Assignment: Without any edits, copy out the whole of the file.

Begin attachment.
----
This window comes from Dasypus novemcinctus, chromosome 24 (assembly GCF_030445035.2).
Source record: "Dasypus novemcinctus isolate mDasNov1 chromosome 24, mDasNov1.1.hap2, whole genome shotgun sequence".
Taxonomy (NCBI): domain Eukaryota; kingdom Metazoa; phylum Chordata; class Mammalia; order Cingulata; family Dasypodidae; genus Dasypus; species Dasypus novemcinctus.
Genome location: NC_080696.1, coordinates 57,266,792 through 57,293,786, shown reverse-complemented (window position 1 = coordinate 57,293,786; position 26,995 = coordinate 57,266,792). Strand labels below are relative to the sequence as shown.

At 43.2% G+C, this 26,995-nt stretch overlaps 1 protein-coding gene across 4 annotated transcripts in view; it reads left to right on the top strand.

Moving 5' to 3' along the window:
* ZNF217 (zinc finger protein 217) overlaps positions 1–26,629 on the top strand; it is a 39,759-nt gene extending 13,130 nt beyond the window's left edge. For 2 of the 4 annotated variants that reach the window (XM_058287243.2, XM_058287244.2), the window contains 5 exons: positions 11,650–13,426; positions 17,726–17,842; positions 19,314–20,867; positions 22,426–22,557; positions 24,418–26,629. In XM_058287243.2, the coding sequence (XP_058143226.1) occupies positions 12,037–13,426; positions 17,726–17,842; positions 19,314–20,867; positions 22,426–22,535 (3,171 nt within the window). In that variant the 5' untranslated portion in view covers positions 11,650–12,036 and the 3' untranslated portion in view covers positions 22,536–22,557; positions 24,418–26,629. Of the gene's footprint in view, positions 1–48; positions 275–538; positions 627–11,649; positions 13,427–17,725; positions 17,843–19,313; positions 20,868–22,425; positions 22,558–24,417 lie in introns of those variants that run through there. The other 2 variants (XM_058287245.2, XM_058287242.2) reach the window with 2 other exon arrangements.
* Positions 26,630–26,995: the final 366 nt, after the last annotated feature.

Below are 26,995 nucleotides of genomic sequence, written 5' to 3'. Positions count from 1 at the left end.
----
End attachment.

This window comes from Dasypus novemcinctus, chromosome 24 (assembly GCF_030445035.2).
Source record: "Dasypus novemcinctus isolate mDasNov1 chromosome 24, mDasNov1.1.hap2, whole genome shotgun sequence".
Taxonomy (NCBI): domain Eukaryota; kingdom Metazoa; phylum Chordata; class Mammalia; order Cingulata; family Dasypodidae; genus Dasypus; species Dasypus novemcinctus.
Genome location: NC_080696.1, coordinates 57,266,792 through 57,293,786, shown reverse-complemented (window position 1 = coordinate 57,293,786; position 26,995 = coordinate 57,266,792). Strand labels below are relative to the sequence as shown.

At 43.2% G+C, this 26,995-nt stretch overlaps 1 protein-coding gene across 4 annotated transcripts in view; it reads left to right on the top strand.

Moving 5' to 3' along the window:
* ZNF217 (zinc finger protein 217) overlaps positions 1–26,629 on the top strand; it is a 39,759-nt gene extending 13,130 nt beyond the window's left edge. For 2 of the 4 annotated variants that reach the window (XM_058287243.2, XM_058287244.2), the window contains 5 exons: positions 11,650–13,426; positions 17,726–17,842; positions 19,314–20,867; positions 22,426–22,557; positions 24,418–26,629. In XM_058287243.2, the coding sequence (XP_058143226.1) occupies positions 12,037–13,426; positions 17,726–17,842; positions 19,314–20,867; positions 22,426–22,535 (3,171 nt within the window). In that variant the 5' untranslated portion in view covers positions 11,650–12,036 and the 3' untranslated portion in view covers positions 22,536–22,557; positions 24,418–26,629. Of the gene's footprint in view, positions 1–48; positions 275–538; positions 627–11,649; positions 13,427–17,725; positions 17,843–19,313; positions 20,868–22,425; positions 22,558–24,417 lie in introns of those variants that run through there. The other 2 variants (XM_058287245.2, XM_058287242.2) reach the window with 2 other exon arrangements.
* Positions 26,630–26,995: the final 366 nt, after the last annotated feature.

Below are 26,995 nucleotides of genomic sequence, written 5' to 3'. Positions count from 1 at the left end.